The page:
Native veteran demands apology, compensation By The Canadian Press
Regina - A man who fought in the Korean War is seeking leave to launch a class-action lawsuit against the federal government on behalf of aboriginal veterans.
Victor Daniels wants an apology and $125,000 in federal compensation for every First Nations veteran who was denied benefits because they were Indian and lived on reserves.
Daniels, 74, said the $20,000 compensation package Ottawa has offered aboriginal veterans isn't good enough.
'We are not happy with that offer," Daniels said.
"After we came home from the war, you might say they put us back into a concentration camp, which was the reserve. We didn't like that."
The Court of Queen's Bench application for certification of their class action will be heard Jan. 29.
About 1,800 former servicemen and surviving spouses across Canada are eligible for compensation. They have until Feb. 15, 2003 to decide whether to accept Ottawa's offer and waive their right to sue.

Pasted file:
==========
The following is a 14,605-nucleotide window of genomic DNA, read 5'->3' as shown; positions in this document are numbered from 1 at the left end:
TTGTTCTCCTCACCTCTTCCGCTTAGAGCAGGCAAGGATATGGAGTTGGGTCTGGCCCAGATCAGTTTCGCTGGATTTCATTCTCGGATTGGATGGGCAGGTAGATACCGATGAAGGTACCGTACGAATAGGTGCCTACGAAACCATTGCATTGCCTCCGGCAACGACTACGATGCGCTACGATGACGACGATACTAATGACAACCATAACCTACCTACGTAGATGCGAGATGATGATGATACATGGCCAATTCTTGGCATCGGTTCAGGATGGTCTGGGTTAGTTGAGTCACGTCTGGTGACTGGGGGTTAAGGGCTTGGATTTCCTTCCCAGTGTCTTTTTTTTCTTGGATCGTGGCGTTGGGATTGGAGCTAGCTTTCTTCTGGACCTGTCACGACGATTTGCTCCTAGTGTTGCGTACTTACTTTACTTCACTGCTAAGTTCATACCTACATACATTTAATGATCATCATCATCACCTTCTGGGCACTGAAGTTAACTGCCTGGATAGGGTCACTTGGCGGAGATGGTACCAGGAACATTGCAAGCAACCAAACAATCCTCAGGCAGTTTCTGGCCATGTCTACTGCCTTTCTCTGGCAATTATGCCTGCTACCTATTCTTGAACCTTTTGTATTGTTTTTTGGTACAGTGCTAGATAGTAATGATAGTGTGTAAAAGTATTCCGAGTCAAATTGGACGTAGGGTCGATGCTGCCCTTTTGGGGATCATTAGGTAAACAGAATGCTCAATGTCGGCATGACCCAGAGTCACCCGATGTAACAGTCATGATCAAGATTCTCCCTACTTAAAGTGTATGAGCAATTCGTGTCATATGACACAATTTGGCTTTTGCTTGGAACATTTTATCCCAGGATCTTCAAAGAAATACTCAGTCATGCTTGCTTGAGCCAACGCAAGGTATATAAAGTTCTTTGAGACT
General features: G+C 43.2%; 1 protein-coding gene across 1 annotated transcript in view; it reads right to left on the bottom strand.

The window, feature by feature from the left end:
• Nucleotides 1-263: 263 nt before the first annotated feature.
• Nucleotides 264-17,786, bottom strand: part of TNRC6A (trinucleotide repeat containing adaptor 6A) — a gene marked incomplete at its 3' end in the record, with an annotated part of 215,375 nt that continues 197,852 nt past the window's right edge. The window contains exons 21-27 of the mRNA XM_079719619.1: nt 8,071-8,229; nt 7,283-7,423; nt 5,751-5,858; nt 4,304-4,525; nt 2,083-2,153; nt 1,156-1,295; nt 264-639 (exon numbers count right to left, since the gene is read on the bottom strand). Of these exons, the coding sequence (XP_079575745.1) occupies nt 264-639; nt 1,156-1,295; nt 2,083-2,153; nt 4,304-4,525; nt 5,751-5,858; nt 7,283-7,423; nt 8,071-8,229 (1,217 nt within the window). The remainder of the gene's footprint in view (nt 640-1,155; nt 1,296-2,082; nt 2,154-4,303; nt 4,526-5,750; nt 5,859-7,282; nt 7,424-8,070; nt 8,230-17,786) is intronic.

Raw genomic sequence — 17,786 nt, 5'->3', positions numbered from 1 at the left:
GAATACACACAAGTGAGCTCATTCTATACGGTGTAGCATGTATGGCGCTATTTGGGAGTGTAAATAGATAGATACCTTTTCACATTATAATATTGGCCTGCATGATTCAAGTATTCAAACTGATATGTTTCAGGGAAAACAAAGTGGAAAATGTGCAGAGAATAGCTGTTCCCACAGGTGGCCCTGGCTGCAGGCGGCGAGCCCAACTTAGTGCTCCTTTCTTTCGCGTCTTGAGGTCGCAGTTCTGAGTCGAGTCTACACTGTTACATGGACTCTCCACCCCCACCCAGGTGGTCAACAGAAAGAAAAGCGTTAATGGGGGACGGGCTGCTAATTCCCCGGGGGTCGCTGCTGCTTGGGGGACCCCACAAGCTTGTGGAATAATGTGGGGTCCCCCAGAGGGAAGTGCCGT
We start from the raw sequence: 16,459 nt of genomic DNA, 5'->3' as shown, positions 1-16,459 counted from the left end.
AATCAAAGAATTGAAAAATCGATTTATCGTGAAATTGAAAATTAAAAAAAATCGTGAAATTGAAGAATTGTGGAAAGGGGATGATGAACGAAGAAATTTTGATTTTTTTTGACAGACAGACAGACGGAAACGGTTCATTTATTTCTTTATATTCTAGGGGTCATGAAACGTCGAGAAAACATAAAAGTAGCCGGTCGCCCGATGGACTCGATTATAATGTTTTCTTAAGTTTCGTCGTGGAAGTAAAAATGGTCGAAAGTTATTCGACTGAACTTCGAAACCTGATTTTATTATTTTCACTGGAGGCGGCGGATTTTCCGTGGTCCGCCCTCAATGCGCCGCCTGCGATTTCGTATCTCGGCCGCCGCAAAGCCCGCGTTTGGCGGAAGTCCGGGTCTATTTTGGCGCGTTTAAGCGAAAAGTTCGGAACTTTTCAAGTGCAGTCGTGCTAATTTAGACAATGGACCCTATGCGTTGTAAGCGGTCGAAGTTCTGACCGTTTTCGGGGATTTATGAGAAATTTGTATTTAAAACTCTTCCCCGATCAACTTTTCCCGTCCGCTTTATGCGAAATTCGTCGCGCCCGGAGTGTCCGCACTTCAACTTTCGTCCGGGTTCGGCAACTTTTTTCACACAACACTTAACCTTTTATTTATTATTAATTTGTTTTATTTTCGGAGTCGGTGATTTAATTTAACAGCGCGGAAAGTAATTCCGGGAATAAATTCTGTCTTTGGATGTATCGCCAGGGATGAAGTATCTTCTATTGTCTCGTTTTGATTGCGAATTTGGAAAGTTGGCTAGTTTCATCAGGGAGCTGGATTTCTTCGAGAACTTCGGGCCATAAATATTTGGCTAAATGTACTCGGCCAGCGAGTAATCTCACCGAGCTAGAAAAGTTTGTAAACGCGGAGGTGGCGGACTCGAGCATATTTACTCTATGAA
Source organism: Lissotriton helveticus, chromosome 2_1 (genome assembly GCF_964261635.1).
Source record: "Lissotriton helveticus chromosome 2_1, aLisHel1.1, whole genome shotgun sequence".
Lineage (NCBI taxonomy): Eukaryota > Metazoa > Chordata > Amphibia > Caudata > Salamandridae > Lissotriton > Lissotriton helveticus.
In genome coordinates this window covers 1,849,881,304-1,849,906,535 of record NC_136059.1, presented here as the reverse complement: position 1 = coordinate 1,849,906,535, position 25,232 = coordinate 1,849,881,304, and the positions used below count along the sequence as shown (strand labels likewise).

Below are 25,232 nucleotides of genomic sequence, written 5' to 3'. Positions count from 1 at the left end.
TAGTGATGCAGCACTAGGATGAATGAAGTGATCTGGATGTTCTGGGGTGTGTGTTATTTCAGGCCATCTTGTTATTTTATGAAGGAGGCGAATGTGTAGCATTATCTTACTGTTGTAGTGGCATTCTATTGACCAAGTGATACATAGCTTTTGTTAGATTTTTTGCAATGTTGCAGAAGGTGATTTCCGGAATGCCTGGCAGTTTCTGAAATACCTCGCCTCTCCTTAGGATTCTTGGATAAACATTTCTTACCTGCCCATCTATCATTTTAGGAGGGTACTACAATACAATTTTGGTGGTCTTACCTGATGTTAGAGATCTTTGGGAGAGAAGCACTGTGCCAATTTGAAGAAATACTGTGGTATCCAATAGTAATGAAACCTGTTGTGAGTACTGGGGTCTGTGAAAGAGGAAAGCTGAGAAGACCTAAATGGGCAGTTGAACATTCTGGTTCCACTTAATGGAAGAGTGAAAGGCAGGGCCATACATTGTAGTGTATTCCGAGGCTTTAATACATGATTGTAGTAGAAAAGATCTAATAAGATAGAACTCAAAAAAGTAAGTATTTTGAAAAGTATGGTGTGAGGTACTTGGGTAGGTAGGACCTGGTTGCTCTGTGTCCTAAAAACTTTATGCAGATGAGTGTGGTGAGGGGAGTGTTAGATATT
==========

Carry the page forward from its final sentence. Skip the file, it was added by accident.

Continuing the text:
Their other option is to join Daniels' proposed class-action.
"We were supposed to get what the white veterans got because we fought in the wars and in the trenches along with them, and we didn't get that. In fact, some of us didn't get anything because the Indian agents said we didn't need it."
Federal lawyer Mark Kindrachuk said aboriginal war veterans were provided with options and had to choose the different benefits they would receive as returning servicemen.
"They received the same benefits as the others did," he said, explaining a portion of the $6,000 non-native soldiers received was a loan to buy farm land, which had to be repaid.
"Our position is the benefits were available to all First Nations veterans. But the benefits were not automatic, you had to apply for them and have your application approved," Kindrachuk said.